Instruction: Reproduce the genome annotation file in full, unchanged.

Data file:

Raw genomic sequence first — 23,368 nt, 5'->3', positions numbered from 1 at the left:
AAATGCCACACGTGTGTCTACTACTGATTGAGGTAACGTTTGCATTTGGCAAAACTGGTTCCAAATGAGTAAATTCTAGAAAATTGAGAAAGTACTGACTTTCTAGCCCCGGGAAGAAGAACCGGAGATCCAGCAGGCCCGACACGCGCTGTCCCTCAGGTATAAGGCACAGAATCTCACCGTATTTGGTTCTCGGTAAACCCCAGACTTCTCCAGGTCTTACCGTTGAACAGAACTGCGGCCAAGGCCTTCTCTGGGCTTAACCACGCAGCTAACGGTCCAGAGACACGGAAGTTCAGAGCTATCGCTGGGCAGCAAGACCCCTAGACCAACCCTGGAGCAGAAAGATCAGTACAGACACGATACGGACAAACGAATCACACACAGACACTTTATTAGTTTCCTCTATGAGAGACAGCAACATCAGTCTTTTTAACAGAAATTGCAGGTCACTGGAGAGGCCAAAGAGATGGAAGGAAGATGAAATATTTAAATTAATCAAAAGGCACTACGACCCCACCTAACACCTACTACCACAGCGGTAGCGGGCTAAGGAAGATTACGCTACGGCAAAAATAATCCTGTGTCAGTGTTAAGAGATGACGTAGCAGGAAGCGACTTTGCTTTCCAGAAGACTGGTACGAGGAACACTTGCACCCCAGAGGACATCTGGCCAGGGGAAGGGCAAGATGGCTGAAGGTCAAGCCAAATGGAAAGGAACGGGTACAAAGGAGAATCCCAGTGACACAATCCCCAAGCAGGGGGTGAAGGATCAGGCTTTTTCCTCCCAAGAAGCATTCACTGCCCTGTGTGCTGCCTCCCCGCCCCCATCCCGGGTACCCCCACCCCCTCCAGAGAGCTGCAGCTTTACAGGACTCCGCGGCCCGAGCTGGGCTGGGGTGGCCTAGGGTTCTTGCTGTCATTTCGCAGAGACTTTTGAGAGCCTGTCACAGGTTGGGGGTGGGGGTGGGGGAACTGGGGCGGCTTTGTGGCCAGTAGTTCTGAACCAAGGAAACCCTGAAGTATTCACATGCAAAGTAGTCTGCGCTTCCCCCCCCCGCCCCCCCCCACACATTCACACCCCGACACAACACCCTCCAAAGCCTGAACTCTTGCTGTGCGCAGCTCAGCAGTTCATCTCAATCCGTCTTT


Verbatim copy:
Raw genomic sequence first — 23,368 nt, 5'->3', positions numbered from 1 at the left:
AAATGCCACACGTGTGTCTACTACTGATTGAGGTAACGTTTGCATTTGGCAAAACTGGTTCCAAATGAGTAAATTCTAGAAAATTGAGAAAGTACTGACTTTCTAGCCCCGGGAAGAAGAACCGGAGATCCAGCAGGCCCGACACGCGCTGTCCCTCAGGTATAAGGCACAGAATCTCACCGTATTTGGTTCTCGGTAAACCCCAGACTTCTCCAGGTCTTACCGTTGAACAGAACTGCGGCCAAGGCCTTCTCTGGGCTTAACCACGCAGCTAACGGTCCAGAGACACGGAAGTTCAGAGCTATCGCTGGGCAGCAAGACCCCTAGACCAACCCTGGAGCAGAAAGATCAGTACAGACACGATACGGACAAACGAATCACACACAGACACTTTATTAGTTTCCTCTATGAGAGACAGCAACATCAGTCTTTTTAACAGAAATTGCAGGTCACTGGAGAGGCCAAAGAGATGGAAGGAAGATGAAATATTTAAATTAATCAAAAGGCACTACGACCCCACCTAACACCTACTACCACAGCGGTAGCGGGCTAAGGAAGATTACGCTACGGCAAAAATAATCCTGTGTCAGTGTTAAGAGATGACGTAGCAGGAAGCGACTTTGCTTTCCAGAAGACTGGTACGAGGAACACTTGCACCCCAGAGGACATCTGGCCAGGGGAAGGGCAAGATGGCTGAAGGTCAAGCCAAATGGAAAGGAACGGGTACAAAGGAGAATCCCAGTGACACAATCCCCAAGCAGGGGGTGAAGGATCAGGCTTTTTCCTCCCAAGAAGCATTCACTGCCCTGTGTGCTGCCTCCCCGCCCCCATCCCGGGTACCCCCACCCCCTCCAGAGAGCTGCAGCTTTACAGGACTCCGCGGCCCGAGCTGGGCTGGGGTGGCCTAGGGTTCTTGCTGTCATTTCGCAGAGACTTTTGAGAGCCTGTCACAGGTTGGGGGTGGGGGTGGGGGAACTGGGGCGGCTTTGTGGCCAGTAGTTCTGAACCAAGGAAACCCTGAAGTATTCACATGCAAAGTAGTCTGCGCTTCCCCCCCCCGCCCCCCCCCACACATTCACACCCCGACACAACACCCTCCAAAGCCTGAACTCTTGCTGTGCGCAGCTCAGCAGTTCATCTCAATCCGTCTTT